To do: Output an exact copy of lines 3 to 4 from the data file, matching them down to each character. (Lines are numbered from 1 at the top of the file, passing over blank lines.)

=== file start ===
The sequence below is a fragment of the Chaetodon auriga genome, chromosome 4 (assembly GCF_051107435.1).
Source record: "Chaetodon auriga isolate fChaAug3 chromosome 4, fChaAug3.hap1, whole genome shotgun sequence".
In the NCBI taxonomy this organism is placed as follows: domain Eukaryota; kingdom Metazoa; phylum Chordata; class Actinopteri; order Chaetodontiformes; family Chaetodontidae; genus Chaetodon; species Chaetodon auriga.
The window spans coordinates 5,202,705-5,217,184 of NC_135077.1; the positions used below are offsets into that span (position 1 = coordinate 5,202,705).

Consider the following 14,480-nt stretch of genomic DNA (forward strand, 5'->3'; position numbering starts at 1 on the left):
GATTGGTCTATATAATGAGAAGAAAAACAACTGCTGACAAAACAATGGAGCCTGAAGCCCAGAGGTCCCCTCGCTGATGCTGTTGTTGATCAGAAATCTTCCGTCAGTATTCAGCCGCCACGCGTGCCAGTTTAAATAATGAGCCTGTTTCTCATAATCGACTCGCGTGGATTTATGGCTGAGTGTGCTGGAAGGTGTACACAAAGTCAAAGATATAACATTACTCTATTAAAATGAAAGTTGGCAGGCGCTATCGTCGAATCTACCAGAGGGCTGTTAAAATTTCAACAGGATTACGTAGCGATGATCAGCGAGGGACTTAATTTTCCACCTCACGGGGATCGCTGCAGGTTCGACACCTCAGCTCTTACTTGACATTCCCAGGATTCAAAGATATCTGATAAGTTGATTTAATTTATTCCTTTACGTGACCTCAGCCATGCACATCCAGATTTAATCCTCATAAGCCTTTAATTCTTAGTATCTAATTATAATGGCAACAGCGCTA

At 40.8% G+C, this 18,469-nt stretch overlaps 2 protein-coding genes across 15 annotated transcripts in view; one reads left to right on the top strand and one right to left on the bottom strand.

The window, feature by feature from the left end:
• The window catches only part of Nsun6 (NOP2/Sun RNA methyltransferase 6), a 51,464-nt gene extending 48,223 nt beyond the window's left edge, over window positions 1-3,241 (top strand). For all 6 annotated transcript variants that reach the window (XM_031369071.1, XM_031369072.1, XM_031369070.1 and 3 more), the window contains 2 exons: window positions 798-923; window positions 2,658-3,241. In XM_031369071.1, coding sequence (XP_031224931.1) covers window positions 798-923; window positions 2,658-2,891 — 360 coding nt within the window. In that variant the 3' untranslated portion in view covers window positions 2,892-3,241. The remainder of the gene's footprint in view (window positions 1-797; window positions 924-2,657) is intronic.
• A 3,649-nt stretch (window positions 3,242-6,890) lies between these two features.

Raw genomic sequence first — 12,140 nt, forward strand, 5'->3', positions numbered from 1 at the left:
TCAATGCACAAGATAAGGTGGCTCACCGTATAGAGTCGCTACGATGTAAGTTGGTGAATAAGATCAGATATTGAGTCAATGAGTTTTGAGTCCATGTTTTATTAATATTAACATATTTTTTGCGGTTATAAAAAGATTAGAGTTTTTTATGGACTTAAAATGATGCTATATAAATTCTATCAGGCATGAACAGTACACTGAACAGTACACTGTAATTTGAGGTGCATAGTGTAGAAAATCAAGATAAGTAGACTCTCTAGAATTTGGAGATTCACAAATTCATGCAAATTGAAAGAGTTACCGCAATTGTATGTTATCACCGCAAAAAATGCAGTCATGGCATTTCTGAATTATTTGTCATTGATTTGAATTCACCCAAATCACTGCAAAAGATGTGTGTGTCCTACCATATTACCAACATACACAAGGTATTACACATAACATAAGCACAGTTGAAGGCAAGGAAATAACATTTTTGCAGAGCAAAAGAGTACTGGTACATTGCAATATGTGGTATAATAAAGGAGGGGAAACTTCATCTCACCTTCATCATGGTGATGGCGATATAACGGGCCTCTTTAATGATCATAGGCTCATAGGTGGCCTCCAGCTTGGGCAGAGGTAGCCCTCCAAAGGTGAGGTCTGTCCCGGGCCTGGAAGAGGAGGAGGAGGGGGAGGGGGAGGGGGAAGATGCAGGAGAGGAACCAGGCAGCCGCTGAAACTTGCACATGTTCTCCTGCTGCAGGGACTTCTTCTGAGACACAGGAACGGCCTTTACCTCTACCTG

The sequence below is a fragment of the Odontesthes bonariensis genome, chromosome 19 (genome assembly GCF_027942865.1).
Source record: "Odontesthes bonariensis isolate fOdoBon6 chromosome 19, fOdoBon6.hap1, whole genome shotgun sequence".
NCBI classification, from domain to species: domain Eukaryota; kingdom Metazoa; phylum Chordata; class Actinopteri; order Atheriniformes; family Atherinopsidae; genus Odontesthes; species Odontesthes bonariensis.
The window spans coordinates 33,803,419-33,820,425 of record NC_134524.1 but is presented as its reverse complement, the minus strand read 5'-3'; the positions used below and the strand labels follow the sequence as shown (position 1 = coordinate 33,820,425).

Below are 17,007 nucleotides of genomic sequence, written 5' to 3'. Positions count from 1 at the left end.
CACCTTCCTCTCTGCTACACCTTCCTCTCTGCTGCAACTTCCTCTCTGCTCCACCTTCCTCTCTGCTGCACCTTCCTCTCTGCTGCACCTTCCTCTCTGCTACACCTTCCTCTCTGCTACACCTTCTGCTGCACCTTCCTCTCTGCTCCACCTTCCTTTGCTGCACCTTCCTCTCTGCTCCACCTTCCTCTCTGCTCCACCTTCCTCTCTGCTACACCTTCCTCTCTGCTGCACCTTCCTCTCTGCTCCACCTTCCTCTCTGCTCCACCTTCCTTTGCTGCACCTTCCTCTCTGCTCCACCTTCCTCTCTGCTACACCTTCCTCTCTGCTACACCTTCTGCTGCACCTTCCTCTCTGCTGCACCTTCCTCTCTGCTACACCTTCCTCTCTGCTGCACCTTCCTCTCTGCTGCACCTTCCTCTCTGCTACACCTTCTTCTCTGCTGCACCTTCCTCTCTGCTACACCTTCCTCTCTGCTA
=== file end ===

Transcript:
In the NCBI taxonomy this organism is placed as follows: domain Eukaryota; kingdom Metazoa; phylum Chordata; class Actinopteri; order Chaetodontiformes; family Chaetodontidae; genus Chaetodon; species Chaetodon auriga.
The window spans coordinates 5,202,705-5,217,184 of NC_135077.1; the positions used below are offsets into that span (position 1 = coordinate 5,202,705).